Taking this volume as a whole, the Afterword asks what assumptions about relations between human and nonhuman vitality emerge from these essays? Secondly, what do these engagements, these struggles, these entanglements between human and nonhuman animals, articulated in these texts, reveal about the current state of and potential for our collective work in “human‒animal studies”? Tying ontology—a theory of “being”—with ethics—a notion of implied and authorized “praxis”—the co-editors push us toward articulating what the ethical stakes are in interpreting largely literary texts. Acknowledging their goal, this afterword probes further to ask how a point of view from animal studies as an interdiscipline can provide an interpretive framework for literary texts based on an ontological‒ethical grounding. The ultimate question we face is how to theorize the complex linkages between literature and its interpretation and the material conditions of living animals.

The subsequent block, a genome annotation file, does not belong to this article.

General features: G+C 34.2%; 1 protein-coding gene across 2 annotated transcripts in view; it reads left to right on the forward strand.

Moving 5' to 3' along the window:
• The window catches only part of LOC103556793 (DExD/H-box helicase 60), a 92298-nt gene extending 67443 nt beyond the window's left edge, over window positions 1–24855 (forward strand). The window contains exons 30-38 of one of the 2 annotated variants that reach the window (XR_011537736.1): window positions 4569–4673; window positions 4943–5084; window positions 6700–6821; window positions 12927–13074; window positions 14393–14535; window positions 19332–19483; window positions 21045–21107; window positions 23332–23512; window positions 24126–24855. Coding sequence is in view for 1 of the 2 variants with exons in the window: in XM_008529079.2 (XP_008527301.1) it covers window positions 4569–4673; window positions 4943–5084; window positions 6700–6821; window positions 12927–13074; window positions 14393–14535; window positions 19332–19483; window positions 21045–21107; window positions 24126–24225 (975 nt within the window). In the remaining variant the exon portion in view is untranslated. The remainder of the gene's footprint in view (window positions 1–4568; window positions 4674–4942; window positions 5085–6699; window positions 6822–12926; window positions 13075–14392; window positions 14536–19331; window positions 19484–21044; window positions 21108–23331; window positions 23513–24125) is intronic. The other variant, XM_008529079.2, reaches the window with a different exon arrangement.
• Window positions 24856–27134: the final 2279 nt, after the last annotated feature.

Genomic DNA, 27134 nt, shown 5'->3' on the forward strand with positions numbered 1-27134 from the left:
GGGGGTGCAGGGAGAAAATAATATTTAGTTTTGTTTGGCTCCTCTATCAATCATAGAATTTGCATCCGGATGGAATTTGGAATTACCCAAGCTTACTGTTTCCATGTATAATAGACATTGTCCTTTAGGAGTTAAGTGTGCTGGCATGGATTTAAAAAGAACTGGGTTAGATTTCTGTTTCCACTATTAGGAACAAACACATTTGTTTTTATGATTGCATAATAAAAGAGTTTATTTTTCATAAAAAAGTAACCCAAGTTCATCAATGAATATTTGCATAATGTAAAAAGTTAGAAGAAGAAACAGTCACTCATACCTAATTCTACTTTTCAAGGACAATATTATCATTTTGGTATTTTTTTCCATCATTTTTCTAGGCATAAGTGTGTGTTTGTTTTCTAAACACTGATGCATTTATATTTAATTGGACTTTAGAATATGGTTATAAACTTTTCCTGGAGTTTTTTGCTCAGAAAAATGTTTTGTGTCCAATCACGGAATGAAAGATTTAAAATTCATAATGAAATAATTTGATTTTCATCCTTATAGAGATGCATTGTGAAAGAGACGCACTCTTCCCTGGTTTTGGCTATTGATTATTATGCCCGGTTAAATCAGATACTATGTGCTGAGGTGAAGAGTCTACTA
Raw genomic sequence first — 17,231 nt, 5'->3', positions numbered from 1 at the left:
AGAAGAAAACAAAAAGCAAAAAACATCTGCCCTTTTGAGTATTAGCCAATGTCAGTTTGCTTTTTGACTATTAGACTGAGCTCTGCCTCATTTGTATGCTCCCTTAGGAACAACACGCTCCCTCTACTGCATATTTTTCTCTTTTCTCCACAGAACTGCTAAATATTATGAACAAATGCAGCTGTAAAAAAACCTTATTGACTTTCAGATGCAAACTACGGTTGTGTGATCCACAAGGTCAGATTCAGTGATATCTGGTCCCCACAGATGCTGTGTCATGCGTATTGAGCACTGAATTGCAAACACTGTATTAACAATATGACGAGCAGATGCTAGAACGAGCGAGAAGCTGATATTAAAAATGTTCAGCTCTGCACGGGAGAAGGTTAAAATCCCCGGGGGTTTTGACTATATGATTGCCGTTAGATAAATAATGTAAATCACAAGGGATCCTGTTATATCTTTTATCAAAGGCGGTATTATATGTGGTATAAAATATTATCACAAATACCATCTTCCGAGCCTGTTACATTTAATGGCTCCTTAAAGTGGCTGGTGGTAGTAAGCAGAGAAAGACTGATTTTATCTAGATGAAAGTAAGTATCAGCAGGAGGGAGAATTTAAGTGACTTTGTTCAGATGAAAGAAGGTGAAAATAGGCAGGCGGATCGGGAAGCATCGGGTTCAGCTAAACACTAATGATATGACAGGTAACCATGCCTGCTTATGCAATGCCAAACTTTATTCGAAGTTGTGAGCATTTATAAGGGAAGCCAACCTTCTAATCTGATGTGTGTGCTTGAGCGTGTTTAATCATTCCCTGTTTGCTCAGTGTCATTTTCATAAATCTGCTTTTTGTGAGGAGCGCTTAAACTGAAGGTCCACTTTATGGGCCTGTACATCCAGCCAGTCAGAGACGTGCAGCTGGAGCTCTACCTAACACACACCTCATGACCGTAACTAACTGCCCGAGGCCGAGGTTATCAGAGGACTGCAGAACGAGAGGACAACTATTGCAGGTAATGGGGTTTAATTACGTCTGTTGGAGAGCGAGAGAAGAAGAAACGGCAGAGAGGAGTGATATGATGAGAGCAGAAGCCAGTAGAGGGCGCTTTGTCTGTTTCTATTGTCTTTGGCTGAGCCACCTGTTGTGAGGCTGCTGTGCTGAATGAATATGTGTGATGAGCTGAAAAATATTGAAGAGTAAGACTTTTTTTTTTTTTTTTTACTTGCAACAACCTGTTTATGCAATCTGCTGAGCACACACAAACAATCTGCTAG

|Original language||English (US)|
|Title of host publication||Beyond the Human-Animal Divide|
|Editors||Dominik Ohrem, Roman Bartosch|
|Publisher||Palgrave Macmillan UK|
|State||Published - Nov 22 2017|
|Name||Palgrave Studies in Animals and Literature|
Desmond, J. (2017). Thinking about Talking about Writing about … “Animals”. In D. Ohrem, & R. Bartosch (Eds.), Beyond the Human-Animal Divide (pp. 309-315). (Palgrave Studies in Animals and Literature). Palgrave Macmillan UK. https://doi.org/10.1057/978-1-349-93437-9_15